10 Signs That the Awesome Job Offer You Just Found Is A Vector-Style ‘Direct Sales’ Position and Not A Real Job:
1.) ‘Exciting Opportunities!’ is Business Code for “No one would apply for this job if we stated what it entails right up front!”
The advertisement for the job (no matter where it is posted) does not explicitly state what job you are applying for. Instead of saying something like “Company seeking student assistants to scan old paperwork into digital copies” or “Now hiring part-time cashiers and stockers,” the ad will say something like “exciting business opportunities for students!” without elaborating about what the job is.
2.) The pay rate is given in monthy increments or is labelled as ‘per an appointment.’
The reason that they do this is that they are hoping that when they write, ‘Earn up to $1500 a month!” you will only see the number and not bother to calculate that $1500 a month is just barely above minimum wage (in CA, anyway) if you work 40 hours a week. Also, the phrase ‘up to’ is important; it means that not everyone will get $1500. You might get nothing. That’s a big risk. When ‘per an appointment’ appears in the ad, they are referring to the fact that you are only paid for each appointment you complete according to their ‘target customer’ requirements. If you don’t strictly adhere to the guidelines for what determines a legitimate appointment, you could end up not getting paid at all even though you did the presentation. And really, they can just arbitrarily decide not to pay you anyway, because you aren’t technically their employee; you aren’t on a payroll.
3.) When you set up your interview, you are not given details about the job, even if you ask what the job entails.
As I said above, if the company has no reason to hide the details of the job, they will tell you immediately. “You are being interviewed to run the cash register.” “You are being interviewed as a shift supervisor.” “You are being interviewed as a stock person.” If the perosn you speak to does not immediately tell you what you are being interviewed for, or simply says something along the lines of “all questions will be answered at the interview!” odds are that interview is for a Vector-like job.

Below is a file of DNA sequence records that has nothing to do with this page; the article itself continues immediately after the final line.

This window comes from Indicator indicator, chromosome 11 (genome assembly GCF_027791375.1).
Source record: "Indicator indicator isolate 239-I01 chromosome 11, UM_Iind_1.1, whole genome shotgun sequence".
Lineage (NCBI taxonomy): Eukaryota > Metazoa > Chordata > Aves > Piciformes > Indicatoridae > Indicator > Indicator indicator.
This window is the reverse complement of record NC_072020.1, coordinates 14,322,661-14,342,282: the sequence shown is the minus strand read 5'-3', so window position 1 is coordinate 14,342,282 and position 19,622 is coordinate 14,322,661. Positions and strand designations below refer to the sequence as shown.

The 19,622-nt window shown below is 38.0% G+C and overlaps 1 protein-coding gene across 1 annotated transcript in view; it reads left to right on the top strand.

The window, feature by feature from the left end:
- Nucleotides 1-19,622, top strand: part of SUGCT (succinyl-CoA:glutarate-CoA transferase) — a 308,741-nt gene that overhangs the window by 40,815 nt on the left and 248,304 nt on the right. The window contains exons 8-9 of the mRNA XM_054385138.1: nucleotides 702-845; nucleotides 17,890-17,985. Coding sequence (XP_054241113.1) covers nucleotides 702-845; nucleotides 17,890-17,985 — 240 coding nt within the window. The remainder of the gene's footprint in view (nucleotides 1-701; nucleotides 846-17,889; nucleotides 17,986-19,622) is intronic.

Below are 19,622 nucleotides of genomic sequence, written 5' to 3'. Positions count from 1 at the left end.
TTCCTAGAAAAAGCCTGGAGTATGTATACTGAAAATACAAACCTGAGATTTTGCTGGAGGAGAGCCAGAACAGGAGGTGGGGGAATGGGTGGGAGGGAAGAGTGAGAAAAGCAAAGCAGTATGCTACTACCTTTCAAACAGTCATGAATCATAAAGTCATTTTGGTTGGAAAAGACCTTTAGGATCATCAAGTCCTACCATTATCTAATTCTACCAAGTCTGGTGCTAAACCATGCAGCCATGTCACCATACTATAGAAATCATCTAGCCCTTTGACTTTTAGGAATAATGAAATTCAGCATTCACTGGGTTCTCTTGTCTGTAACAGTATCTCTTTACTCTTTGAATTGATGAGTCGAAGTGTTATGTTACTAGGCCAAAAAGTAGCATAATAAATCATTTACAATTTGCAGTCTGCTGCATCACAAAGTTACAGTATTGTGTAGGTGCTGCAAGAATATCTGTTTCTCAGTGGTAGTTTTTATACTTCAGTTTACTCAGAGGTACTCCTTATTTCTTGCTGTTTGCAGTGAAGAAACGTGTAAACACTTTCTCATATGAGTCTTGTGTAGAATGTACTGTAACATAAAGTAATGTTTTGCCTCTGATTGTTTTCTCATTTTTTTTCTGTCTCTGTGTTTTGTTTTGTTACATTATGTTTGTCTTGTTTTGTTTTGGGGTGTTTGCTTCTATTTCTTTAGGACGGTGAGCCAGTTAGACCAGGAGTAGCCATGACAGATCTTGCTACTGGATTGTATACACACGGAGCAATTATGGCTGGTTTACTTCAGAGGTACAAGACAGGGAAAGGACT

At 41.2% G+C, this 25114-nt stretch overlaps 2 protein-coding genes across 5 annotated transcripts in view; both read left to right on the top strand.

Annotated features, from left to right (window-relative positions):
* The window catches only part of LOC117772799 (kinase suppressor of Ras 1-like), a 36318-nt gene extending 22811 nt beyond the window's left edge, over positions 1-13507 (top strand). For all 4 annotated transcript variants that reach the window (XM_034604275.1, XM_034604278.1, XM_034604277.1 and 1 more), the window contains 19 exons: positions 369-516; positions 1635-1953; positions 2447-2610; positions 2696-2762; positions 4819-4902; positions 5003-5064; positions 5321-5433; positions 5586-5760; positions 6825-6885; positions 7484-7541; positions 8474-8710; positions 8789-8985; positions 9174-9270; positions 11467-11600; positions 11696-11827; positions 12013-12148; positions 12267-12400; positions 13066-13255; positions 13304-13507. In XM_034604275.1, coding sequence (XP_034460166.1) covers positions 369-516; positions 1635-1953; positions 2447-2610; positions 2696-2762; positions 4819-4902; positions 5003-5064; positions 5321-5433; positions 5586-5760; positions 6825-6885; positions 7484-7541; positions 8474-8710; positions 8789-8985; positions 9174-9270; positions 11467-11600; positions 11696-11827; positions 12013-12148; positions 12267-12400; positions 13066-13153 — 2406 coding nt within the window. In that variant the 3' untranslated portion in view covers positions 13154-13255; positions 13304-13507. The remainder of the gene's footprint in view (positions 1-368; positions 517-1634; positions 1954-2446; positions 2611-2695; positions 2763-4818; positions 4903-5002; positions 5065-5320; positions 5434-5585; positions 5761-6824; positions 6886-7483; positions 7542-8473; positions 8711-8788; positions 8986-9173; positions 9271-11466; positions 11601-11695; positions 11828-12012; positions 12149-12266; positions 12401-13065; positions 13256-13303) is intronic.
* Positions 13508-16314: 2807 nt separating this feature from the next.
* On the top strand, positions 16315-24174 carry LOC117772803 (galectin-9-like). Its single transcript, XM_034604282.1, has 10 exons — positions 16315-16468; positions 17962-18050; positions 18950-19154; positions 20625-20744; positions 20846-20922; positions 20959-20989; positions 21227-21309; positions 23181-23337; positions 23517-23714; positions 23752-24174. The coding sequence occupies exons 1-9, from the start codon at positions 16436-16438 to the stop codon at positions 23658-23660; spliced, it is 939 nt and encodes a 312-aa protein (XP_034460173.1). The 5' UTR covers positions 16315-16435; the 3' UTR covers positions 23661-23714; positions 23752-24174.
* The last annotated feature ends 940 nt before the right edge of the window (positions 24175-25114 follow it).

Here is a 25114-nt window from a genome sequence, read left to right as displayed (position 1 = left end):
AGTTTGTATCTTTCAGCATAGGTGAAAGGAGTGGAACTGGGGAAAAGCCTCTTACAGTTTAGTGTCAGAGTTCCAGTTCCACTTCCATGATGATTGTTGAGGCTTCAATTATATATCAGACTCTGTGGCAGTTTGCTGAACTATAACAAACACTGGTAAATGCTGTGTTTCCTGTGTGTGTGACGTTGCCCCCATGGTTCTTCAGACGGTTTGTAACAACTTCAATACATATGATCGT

4.) The interview is scheduled late in the evening, or on a Saturday or a Sunday.
Generally speaking, interviews are conducted on weekdays, usually in the morning or afternoon, or at least before 5PM. The reason why is that usually the person who does the hiring works a 9-5 position. Sometimes in retail, a manager will ask you to come in late on a weekday because they are the closing manager, not the opening one. That’s fine, in certain situations, but it is unusual for an interview to be conducted late in the evening or on a weekend for a company that isn’t hiring you to be something like a cashier or a server. This is not a very big red flag, but it is something to look out for in conjunction with things like avoidance of explaining job duties.
5.) The interview is a group interview, especially if it features things like ice breaker activities or other things that seem unprofessional.
A normal job interview will usually consist of you and a manager sitting down together to go over your application and/or resume, and the manager will ask questions like “why would you like to work here?” and questions that have the purpose of evaluating your intelligence, competency, friendliness, and relevant experience. Sometimes group interviews are done if there are a lot of applicants to interview for the same position, but it’s not very common. Usually, you are interviewed individually. If the interview features ice breaker activities to get you to socialize with other applicants, be suspicious, especially if they tell you that only a few of you will be hired. Why would they want you to make friends with people who you will probably never see again? The answer is they wouldn’t. Odds are they intend to hire all of you.